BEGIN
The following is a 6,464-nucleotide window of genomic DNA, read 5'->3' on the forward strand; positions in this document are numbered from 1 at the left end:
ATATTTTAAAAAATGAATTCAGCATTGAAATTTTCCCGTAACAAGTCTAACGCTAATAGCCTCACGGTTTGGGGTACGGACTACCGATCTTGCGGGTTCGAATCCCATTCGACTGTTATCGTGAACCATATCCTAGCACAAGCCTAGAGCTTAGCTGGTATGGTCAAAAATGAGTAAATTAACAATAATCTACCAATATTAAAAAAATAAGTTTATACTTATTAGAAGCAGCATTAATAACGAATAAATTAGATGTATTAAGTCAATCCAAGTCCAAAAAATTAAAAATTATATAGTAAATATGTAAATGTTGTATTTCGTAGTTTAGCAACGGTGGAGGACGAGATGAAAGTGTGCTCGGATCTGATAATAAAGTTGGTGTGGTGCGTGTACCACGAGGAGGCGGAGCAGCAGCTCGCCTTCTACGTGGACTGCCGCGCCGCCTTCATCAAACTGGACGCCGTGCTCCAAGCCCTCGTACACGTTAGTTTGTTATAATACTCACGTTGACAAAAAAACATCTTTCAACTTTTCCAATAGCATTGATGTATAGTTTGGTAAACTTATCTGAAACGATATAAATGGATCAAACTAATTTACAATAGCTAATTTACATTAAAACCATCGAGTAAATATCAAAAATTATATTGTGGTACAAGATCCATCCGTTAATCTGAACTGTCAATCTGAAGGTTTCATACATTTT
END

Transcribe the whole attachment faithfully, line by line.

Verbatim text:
The following is a 6,464-nucleotide window of genomic DNA, read 5'->3' on the forward strand; positions in this document are numbered from 1 at the left end:
ATATTTTAAAAAATGAATTCAGCATTGAAATTTTCCCGTAACAAGTCTAACGCTAATAGCCTCACGGTTTGGGGTACGGACTACCGATCTTGCGGGTTCGAATCCCATTCGACTGTTATCGTGAACCATATCCTAGCACAAGCCTAGAGCTTAGCTGGTATGGTCAAAAATGAGTAAATTAACAATAATCTACCAATATTAAAAAAATAAGTTTATACTTATTAGAAGCAGCATTAATAACGAATAAATTAGATGTATTAAGTCAATCCAAGTCCAAAAAATTAAAAATTATATAGTAAATATGTAAATGTTGTATTTCGTAGTTTAGCAACGGTGGAGGACGAGATGAAAGTGTGCTCGGATCTGATAATAAAGTTGGTGTGGTGCGTGTACCACGAGGAGGCGGAGCAGCAGCTCGCCTTCTACGTGGACTGCCGCGCCGCCTTCATCAAACTGGACGCCGTGCTCCAAGCCCTCGTACACGTTAGTTTGTTATAATACTCACGTTGACAAAAAAACATCTTTCAACTTTTCCAATAGCATTGATGTATAGTTTGGTAAACTTATCTGAAACGATATAAATGGATCAAACTAATTTACAATAGCTAATTTACATTAAAACCATCGAGTAAATATCAAAAATTATATTGTGGTACAAGATCCATCCGTTAATCTGAACTGTCAATCTGAAGGTTTCATACATTTT